French embassy to stay closed over attack fears

France's embassy in Yemen will remain closed for at least four more days over fears of an imminent Al-Qaeda attack, the foreign ministry announced on Wednesday.

French embassy to stay closed over attack fears
Libyan security services and civilians gather across the street after a car bomb attack on the French embassy in Tripoli, Libya on April 23rd. Photo: Mahmud Turkia/AFP

France's embassy in Yemen will remain closed for at least four more days, the foreign ministry said Wednesday, over fears of an imminent Al-Qaeda attack.

"The French embassy in Sanaa will stay closed until August 11 inclusive," a ministry spokesman told reporters, adding that steps would be taken "to limit the presence of diplomatic personnel to a minimum."

French nationals in Yemen were advised not to travel and to stay aware of developments in the country.

France was among several Western nations to close their embassies in the Yemeni capital on August 4 after the United States issued a worldwide alert fearing a possible Al-Qaeda attack.

In May the French foreign office announced it was to spend €20 million on boosting security at its diplomatic missions in Africa and the Middle East after a car bomb attack on its embassy in Libya.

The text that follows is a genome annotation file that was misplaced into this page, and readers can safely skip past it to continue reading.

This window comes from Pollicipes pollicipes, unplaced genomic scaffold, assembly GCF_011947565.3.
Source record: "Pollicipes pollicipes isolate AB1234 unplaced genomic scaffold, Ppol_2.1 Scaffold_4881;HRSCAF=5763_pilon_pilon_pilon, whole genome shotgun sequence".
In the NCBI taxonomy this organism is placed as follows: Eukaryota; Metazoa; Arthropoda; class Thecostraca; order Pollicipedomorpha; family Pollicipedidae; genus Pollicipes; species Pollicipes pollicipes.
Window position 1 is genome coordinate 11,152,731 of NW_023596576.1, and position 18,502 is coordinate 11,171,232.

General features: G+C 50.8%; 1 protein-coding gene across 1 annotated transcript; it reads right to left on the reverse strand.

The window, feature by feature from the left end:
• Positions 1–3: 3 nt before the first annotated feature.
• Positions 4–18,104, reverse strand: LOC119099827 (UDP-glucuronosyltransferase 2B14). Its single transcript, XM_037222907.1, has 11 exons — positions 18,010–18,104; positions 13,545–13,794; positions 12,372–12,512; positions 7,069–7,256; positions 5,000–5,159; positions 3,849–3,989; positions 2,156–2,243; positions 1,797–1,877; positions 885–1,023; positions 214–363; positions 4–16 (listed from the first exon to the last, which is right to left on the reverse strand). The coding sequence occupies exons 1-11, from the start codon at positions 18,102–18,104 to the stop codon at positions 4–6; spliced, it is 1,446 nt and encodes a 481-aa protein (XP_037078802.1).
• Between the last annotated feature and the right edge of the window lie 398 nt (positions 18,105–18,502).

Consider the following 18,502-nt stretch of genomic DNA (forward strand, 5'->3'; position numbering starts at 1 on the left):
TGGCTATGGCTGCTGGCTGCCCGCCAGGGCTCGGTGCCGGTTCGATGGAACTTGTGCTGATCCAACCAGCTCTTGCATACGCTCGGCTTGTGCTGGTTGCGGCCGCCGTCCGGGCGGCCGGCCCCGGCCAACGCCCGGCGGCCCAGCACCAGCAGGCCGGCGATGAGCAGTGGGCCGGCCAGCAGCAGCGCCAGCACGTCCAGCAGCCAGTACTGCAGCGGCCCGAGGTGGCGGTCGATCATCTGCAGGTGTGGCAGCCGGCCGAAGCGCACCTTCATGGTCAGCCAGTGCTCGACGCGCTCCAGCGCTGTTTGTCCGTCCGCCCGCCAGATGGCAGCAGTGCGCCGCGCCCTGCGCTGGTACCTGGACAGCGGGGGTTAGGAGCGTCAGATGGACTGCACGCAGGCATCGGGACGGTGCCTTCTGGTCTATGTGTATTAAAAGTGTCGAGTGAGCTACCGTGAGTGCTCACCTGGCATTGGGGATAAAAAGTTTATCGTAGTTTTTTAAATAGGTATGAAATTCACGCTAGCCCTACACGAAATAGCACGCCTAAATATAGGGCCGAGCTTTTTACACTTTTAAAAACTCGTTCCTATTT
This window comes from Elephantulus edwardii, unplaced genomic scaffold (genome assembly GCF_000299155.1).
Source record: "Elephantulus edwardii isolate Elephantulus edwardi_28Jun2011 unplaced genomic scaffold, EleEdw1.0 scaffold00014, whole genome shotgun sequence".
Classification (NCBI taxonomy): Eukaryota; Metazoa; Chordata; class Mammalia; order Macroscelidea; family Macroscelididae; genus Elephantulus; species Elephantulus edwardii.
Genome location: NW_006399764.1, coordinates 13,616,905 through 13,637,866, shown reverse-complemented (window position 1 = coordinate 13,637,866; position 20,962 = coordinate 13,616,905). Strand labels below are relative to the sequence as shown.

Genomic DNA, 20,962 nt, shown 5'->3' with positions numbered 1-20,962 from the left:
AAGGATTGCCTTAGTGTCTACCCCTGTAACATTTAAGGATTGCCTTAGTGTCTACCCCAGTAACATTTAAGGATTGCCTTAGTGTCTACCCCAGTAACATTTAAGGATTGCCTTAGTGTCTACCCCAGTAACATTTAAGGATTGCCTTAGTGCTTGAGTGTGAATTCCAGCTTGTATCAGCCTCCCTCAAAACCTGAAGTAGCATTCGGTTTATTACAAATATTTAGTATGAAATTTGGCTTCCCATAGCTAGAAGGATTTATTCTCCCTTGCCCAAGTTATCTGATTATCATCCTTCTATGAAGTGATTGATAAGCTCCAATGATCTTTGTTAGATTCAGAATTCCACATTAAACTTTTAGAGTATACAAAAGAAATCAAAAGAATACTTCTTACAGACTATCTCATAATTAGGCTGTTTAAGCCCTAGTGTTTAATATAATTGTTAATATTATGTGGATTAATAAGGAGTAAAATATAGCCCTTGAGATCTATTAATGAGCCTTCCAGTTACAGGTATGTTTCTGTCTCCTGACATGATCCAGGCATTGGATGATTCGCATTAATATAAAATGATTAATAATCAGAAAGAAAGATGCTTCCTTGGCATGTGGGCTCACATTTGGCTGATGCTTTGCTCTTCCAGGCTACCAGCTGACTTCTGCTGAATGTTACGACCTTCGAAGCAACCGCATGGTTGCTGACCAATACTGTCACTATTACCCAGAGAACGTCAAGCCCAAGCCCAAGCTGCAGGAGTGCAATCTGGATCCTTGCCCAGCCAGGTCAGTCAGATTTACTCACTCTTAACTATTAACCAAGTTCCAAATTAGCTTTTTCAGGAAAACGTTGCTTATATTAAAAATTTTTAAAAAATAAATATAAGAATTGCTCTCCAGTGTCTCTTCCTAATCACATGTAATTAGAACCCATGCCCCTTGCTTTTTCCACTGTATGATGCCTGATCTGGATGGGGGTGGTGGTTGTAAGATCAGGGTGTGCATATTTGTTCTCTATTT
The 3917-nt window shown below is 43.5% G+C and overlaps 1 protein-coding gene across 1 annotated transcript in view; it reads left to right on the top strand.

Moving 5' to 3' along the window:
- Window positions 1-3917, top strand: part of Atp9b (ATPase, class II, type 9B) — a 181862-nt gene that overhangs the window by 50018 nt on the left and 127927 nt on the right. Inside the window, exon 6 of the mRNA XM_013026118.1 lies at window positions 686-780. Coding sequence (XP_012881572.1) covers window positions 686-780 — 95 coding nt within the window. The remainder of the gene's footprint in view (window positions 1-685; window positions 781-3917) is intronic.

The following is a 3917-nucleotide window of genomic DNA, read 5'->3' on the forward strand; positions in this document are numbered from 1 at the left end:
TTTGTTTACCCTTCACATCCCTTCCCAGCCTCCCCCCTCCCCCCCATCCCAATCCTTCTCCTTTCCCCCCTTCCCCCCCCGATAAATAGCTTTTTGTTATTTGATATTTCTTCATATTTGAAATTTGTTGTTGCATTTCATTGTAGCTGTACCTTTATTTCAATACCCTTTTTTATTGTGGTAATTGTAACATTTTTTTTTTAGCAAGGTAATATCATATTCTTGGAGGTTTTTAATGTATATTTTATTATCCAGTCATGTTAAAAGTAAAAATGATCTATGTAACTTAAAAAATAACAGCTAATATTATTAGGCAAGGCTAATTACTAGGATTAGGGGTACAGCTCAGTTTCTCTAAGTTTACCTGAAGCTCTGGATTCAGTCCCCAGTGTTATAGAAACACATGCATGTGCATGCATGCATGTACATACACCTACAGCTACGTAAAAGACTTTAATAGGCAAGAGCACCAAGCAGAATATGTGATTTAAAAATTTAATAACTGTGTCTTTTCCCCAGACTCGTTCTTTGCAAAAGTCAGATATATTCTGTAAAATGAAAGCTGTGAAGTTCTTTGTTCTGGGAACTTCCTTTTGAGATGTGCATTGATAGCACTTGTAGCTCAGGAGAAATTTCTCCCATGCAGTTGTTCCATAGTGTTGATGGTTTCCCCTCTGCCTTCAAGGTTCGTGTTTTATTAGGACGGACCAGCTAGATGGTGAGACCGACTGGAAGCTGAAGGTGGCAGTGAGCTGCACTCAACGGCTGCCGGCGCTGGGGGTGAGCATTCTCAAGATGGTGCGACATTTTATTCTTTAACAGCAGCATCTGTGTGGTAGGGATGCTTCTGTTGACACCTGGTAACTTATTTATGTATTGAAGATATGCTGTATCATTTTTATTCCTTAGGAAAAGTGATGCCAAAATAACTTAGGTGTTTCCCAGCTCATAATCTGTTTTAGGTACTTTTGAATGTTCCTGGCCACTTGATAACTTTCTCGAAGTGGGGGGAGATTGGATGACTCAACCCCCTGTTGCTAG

The April 23 attack wounded two French guards and caused extensive damage.

"We must continue to upgrade the security at our facilities, acquire mobile protection equipment and adapted vehicles, increase the security budget and allocate more staff to security," ministry spokesman Philippe Lalliot said at the time.

He said the new measures would be partly funded through the sale of properties and the re-allocation of resources, but did not elaborate.

France has increased the alert level at its embassies in the region due to the attack in Libya, its military intervention in Mali and the breaking up of an Al-Qaeda-linked cell in Egypt that reportedly planned to bomb the US and French embassies in Cairo.

US President Barack Obama last week also urged Congress to fund upgrades to US embassy security around the world amid controversy over the handling of theSeptember 11 attack last year on the US mission in the Libyan city of Benghazi that left four Americans dead, including ambassador Chris Stevens.

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